Mary Louise Curtis Bok Zimbalist (1876-1970)

Born August 6, 1876 in Boston, Massachusetts.
Died January 4, 1970 in Philadelphia, Pennsylvania.

Curtis with Barber

Curtis with Samuel Barber

Mary Louise Curtis founded the Curtis Institute of Music in
Philadelphia in 1924. She was the daughter of the publishing magnate
Cyrus H. K. Curtis, the founder and editor of the Ladies Home Journal
and the Saturday Evening Post.

For her 75th birthday in 1951, Philadelphia composer Samuel
Barber presented her with an album containing 26 manuscript settings
of “Happy Birthday” by well-known composers written especially for
her. Even the table of contents is interesting: it is Happy Birthday
in Barber’s hand with each composer represented by a note of the
melody.

Table of contents page by Barber

There is a wide range of styles and settings. Some were very
simple. Sibelius simply typed Happy Birthday and signed it! Milhaud,
Pizzetti, and William Schuman each provided just the melody. Walton
also wrote just the melody, but prefaced it with the beginning of the
“Star Spangled Banner”. Copland also wrote an angular bass passacaglia
theme marked “broadly, with a bang!”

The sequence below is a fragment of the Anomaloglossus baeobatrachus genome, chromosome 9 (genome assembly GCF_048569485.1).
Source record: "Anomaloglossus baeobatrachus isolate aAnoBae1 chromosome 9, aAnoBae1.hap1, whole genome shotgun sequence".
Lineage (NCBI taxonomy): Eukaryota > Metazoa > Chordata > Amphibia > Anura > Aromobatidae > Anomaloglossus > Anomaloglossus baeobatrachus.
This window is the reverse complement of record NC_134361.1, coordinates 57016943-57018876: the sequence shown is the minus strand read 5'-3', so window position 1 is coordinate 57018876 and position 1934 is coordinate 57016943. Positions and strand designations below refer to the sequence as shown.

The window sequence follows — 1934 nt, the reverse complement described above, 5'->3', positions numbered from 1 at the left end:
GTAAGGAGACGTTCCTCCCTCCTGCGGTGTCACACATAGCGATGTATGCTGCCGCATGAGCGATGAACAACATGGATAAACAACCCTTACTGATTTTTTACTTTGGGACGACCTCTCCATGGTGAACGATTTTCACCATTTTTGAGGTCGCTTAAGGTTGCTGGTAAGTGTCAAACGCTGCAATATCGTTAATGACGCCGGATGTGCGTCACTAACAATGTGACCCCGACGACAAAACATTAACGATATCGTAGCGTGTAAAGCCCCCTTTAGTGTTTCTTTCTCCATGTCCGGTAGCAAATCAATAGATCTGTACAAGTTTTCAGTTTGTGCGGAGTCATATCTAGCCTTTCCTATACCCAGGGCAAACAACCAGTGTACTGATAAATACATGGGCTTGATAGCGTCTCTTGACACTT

There are several vocal settings, including those by Bax,
Chavez, and Honneger. Stravinsky wrote a 2 voice canon, and Menotti a
3 voice canon with second part marked “be sung standing on one’s
head.” Poulenc, and her second husband Efrem Zimbalist, wrote for
voice and piano.

Many are small ensemble works. Dohnányi set it as a (non
standard) brass quintet of trumpets, trombones, and tuba. Scalero
wrote a string quartet. Piston provided a violin solo accompanied by
oboes, clarinets, basoons, and timpani.

Virgil Thomson and Villa-Lobos wrote piano settings. Salzedo set
it in the style of Schubert. Harris used the date 8-6-1951 as scale
degrees. Finally, pianist Edith Evans Braun, who was a close friend of
Mary and with her became friend and patroness to composers including
Barber and Menotti, provided a piano setting with the melody in the
tenor.